- 5/9, Naomi Wolf, Guardian (UK), The spectacle of terror and its vested interests
- 5/9, Sean Gardiner, Wall Street Journal, Report Finds Stop-and-Frisk Focused on Black Youth
- 5/9, Ms. Smith, Network World, Counterintelligence Surveillance Swelled Another 10 Percent in 2011
- 5/8, Editorial, New York Times, Delaying Justice at Guantánamo
- 5/7, David Cole, New York Review of Books, No Accountability for Torture
Archive for May 9th, 2012
Things didn’t quite turn out the way the government had planned at the military tribunal of Khalid Sheik Mohammed and company. What was supposed to be a two- or three-hour hearing turned into a more than 12-hour marathon. To wit:
Cuba Accused 9/11 mastermind Khalid Sheik Mohammed and his alleged co-conspirators put on a show of defiance during a marathon war court arraignment Saturday, sitting mute rather than answering their U.S. military judge’s questions ahead of their trial on charges of planning the terror attacks of Sept. 11, 2001.
At no time did the five men enter pleas…
Not to mention:
Army Brig. Gen. Mark Martins, and other prosecutors reciting the 87-page charge sheet in English — and a translator echoing each paragraph in Arabic because the accused refused to don headphones for simultaneous translation.
The reason the 87 pages were read is that the defendants refused to waive the reading of the charges.This type of behavior went on for the entire day.
All day long, Mohammed refused to answer the judge’s questions. And, with one exception, his four alleged collaborators fell in
right behind him. Some appeared to be reading the Koran rather than responding to the judge’s questions.
At the end of all this, “the judge unilaterally appointed their Pentagon-paid attorneys to defend them.” The trial is tentatively scheduled about a year from now,
dashing hopes that they’d cut short a trial process potentially lasting years by admitting their guilt or confessing to the crime in a bid to get a fast-track to martyrdom.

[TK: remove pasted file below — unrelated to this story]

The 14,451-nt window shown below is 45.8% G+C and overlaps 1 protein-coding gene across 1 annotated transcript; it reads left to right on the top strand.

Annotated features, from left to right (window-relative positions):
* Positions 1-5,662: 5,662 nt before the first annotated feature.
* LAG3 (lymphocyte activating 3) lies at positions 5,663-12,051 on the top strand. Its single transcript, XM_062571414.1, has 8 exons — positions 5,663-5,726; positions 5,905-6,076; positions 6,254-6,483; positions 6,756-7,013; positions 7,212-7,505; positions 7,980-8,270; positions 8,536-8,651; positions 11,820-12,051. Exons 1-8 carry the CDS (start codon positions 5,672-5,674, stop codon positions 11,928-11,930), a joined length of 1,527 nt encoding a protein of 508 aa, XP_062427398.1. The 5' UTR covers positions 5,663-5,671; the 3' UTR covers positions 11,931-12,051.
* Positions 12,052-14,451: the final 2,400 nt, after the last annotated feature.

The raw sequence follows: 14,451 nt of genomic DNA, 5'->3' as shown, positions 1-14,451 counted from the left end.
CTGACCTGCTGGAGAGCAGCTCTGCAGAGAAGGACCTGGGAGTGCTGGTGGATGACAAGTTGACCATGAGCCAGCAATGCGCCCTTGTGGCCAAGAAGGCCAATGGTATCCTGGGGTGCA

Can you even imagine a future government of the United States that will monitor everything you say at anytime? I ask again…at any time? Well, we’re heading down that slippery slope at a fast and furious (excuse the expression) pace. The Obama administration is attempting to quietly work behind the scenes “to force the Internet industry to provide the US government with ‘backdoor’ access to all forms of Internet communication.” The key words in that statement are “all forms.”
The FBI general counsel’s office has drafted a proposed law that the bureau claims is the best solution: requiring that social-networking Web sites and providers of VoIP, instant messaging, and Web e-mail alter their code to ensure their products are wiretap-friendly.
“If you create a service, product, or app that allows a user to communicate, you get the privilege of adding that extra coding,”
…for anyone who defends the Obama administration here and insists that the U.S. Government simply must have access to all forms of human communication: does that also apply to in-person communication? Should home and apartment builders be required to install monitors in every room they build to ensure that the Government can surveil all human communications in order to prevent threats to national security and public safety?
What’s particularly nefarious about this is that the government is not even addressing this absolute invasion of privacy to the population at large (otherwise known in some circles as a “workaround”).
Notice how the FBI — in order to obtain these new powers — does not believe it needs to persuade the American citizenry to accept it. Instead, they’re meeting with the people who actually hold power over our laws — industry executives — in order to plead with them not to oppose this. FBI officials even planned a pilgrimage to Silicon Valley “to meet with Internet companies’ CEOs and top lawyers” in the hope of obtaining their permission to proceed with this new scheme.
Yep. Screw the citizens’ opinions, just go to the power players. Besides, if you’re doing nothing wrong, what’s the harm in having absolutely everything you say or do in the government’s hands to do with as it chooses? Right? Public apathy is the greatest danger of all.